fibers made of waste

Key Conversations: Natural dyeing as a future fundamental

The Atlas of Sustainable Colours: A guide to the future of natural dyeing

17. April 2021

Colour researcher Julia Kaleta is dedicated to strengthening colour communication and exploration into natural dyeing as a sustainable alternative for the fashion industry. What began as a passion project, the Atlas of Sustainable Colours now addresses a real need in the industry by providing comprehensive colour referencing and inspiration for natural dyeing.

Julia Kaleta sat down with Simon Angel as part of our Key Conversations video series to talks us through the evolutions or the work, the challenges of integration with design libraries as well as the realities embraced by sustainable fashion brands and designers making the move towards sustainable alternatives in dyeing.

Can you tell us how you work and the atlas itself has changed since you exhibited at Keyhouse in 2019? 

During the exhibition I made a lot of new connections and shared a lot of inspiring conversations which made me ask myself more questions about sustainable colouring. Since then, the project changed a bit, but its main goal to be a catalyst and facilitate the debate on sustainable colouring in the textile industry has stayed the same. I am currently working on a digital platform for the Atlas of Sustainable Colours, nevertheless, it is a side project which I am developing in my free time so this is still in the development phase. I keep in touch with researchers and designers in the field to stay up-to-date with new possibilities and challenges of colour innovation. Recently, I applied for a grant to further develop my research but unfortunately didn’t secure the necessary funding which would speed up production of the Atlas of Sustainable Colours, to make it available for those who would benefit from having it in their design libraries.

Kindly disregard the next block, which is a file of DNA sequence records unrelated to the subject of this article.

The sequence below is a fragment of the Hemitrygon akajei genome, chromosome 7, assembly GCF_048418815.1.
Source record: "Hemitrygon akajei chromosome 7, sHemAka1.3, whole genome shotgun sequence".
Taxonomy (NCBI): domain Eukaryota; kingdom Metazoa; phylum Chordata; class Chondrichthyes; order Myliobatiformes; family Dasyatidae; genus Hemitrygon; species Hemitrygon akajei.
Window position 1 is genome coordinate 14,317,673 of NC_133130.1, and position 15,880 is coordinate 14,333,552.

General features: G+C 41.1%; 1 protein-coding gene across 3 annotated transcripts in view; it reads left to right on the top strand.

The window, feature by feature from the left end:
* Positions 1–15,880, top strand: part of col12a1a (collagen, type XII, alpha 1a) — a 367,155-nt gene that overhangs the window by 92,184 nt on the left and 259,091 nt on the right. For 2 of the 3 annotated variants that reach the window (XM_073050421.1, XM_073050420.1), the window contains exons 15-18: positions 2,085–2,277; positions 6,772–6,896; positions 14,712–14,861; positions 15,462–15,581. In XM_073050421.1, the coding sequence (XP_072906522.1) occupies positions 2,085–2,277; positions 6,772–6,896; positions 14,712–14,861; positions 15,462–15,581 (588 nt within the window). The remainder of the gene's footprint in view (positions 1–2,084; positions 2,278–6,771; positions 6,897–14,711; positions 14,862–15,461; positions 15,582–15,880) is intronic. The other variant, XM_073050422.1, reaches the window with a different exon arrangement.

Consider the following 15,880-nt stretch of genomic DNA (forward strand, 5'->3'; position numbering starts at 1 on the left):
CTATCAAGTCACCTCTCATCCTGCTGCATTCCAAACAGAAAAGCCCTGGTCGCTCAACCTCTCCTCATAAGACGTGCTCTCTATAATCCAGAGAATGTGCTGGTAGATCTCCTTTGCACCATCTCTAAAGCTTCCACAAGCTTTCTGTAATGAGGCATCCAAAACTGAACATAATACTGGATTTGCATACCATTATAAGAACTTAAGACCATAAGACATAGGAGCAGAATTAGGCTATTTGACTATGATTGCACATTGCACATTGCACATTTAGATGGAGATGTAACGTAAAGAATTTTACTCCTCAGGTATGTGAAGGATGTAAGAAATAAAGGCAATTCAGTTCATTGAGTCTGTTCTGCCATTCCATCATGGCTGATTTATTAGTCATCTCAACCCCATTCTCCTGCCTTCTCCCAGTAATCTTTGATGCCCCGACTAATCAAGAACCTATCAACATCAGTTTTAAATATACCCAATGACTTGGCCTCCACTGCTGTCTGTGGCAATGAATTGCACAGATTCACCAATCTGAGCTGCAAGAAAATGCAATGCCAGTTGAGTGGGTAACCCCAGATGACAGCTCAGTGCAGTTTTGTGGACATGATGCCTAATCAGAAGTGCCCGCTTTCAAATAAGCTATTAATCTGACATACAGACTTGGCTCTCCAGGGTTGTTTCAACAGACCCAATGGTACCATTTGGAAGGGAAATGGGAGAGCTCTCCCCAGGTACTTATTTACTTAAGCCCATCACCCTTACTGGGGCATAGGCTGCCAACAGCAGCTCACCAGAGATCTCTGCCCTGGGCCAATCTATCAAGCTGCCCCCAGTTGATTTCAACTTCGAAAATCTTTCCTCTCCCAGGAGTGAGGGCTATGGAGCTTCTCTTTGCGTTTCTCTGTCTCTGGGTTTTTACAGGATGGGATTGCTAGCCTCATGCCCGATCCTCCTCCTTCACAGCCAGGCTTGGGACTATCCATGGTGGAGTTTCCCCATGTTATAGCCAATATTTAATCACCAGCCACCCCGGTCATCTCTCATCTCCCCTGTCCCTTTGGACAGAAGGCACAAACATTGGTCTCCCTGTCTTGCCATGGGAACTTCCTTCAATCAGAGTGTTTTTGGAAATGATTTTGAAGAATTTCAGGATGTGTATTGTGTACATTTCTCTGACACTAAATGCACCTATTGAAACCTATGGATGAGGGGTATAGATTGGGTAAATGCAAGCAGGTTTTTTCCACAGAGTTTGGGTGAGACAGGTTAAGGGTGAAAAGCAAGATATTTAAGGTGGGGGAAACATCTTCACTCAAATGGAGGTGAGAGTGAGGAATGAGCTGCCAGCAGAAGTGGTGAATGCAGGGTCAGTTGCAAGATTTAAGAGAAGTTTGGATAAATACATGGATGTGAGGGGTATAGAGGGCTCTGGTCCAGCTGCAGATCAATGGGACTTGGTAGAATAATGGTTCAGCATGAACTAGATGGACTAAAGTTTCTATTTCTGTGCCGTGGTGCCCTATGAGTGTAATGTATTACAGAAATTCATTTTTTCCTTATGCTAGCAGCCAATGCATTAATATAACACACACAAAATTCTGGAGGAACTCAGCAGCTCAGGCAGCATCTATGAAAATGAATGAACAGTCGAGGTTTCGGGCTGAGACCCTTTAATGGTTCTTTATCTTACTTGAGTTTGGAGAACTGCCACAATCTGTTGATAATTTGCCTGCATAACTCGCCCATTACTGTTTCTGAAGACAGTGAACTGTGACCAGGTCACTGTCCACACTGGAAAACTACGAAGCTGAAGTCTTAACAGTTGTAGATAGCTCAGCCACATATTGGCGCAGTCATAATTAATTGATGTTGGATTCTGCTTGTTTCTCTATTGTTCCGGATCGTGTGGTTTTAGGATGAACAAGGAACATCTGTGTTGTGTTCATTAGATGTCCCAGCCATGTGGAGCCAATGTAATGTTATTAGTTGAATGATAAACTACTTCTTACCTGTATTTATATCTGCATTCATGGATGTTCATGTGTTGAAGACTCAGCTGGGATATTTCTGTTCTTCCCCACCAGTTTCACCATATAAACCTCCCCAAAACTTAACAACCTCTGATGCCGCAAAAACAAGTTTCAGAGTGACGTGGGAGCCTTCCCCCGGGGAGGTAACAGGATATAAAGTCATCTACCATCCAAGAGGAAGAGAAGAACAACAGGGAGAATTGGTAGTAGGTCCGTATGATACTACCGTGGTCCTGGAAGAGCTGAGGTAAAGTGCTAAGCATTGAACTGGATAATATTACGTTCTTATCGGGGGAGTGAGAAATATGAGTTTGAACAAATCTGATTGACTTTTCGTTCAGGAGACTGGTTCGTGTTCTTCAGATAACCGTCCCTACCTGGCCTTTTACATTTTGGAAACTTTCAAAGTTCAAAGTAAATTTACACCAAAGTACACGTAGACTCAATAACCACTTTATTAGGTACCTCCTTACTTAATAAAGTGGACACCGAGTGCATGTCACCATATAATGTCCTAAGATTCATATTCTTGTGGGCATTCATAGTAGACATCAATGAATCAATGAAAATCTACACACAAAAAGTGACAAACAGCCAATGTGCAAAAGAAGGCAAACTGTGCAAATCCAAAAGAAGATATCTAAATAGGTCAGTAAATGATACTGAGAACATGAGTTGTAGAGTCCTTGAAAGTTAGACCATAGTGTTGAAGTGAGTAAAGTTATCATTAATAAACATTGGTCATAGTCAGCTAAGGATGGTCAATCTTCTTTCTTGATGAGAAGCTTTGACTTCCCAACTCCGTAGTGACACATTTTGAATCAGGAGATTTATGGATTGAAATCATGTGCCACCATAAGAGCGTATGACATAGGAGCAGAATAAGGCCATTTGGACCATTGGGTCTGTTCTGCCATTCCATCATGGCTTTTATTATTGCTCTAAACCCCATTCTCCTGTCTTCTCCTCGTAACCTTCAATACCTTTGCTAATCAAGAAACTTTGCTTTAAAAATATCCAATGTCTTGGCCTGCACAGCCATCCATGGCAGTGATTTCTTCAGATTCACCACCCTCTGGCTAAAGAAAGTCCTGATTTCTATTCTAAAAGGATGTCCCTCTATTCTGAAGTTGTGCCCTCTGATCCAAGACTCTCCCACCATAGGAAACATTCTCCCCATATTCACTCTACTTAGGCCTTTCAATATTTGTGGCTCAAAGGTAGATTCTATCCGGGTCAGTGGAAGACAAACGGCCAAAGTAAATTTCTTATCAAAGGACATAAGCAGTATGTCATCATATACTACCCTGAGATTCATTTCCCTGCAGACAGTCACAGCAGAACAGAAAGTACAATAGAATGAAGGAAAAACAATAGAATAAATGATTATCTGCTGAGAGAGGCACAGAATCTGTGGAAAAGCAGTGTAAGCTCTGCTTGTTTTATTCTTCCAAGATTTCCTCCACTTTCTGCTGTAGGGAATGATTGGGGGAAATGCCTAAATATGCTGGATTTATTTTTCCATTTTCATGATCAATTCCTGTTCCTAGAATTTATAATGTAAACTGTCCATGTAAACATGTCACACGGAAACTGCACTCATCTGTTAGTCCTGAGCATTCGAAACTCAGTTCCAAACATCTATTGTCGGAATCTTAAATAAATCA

What is the next step to this project?
The project itself sparks a lot of curiosity as people are very interested in what the project has to offer, usually following up with messages about how to get their hands on a copy. This shows that small brands and independent designers are in need for a guide into alternative colouring. My focus now is on production and realising my dream to make this book available to buy. In the meantime, I offer services as a sustainable colour consultant to help brands navigate the challenges of natural dyeing. While it is not the first catalogue of natural colours, the Atlas of Sustainable Colours is indeed the first compendium and comprehensive guide to colours made with alternative dyeing methods.

Photo credit: Bananenmuseum

Tell us what you’re currently working on, is there something in particular which is new and challenging you have to tackle?
Last year was particularly challenging for me. Especially while undergoing work to realise the digital platform, it is much bigger project which is still looking for funding to take the project forward. I was invited as a guest lecture to speak with students on the topic ‘Ecological debate in fashion through the prism of colour’. It was an extremely fulfilling experience that has led to my decision to study for a PhD. From here I would say that the most challenging thing will be to remind myself to keep developing the project also way that is sustainable for me.

What’s your viewpoint on colour in fashion?
I look at colour as a tool to create an aesthetic experience. Therefore, I encourage every designer who is in the unique position of power to create new objects, to ask themselves not only about the origin of textiles but also to wonder where the colour comes from and how it was produced. It’s not always easy to find that information, but in the process, you will think more in depth about the complexity of the fashion industry and the importance of questioning the origin of the resources we use. These are the kinds of questions we must ask if we want to make more sustainable products and secure a sustaining life on this planet.

Do you have any advice to brands making the shift from synthetic to natural dyeing processes?
The best way is to open up a conversation with your textile supplier. In the end the goal is to recreate the fashion system, and if you are working with a textile supplier ask if they have in their offer colours made with natural ingredients. If they don’t have it, they will at least notice a demand for change. If your brand’s DNA focuses on optimizing waste and being more circular, it is great to look for fabrics dyed with waste from the food industry or embrace the process of making it on your own. It is important for a designer who wants to work with alternative colours needs to embrace the unpredictability of the outcome of the dyeing process. From a design side of things, it is important to consider the fact that natural colours may gradually fade away. Lastly, locality is a very important sustainable value. What does it mean in the context of dyeing? Look for local dyers in your country and start amazing collaborations with local studios who will dye your collection with indigo, madder or turmeric for example.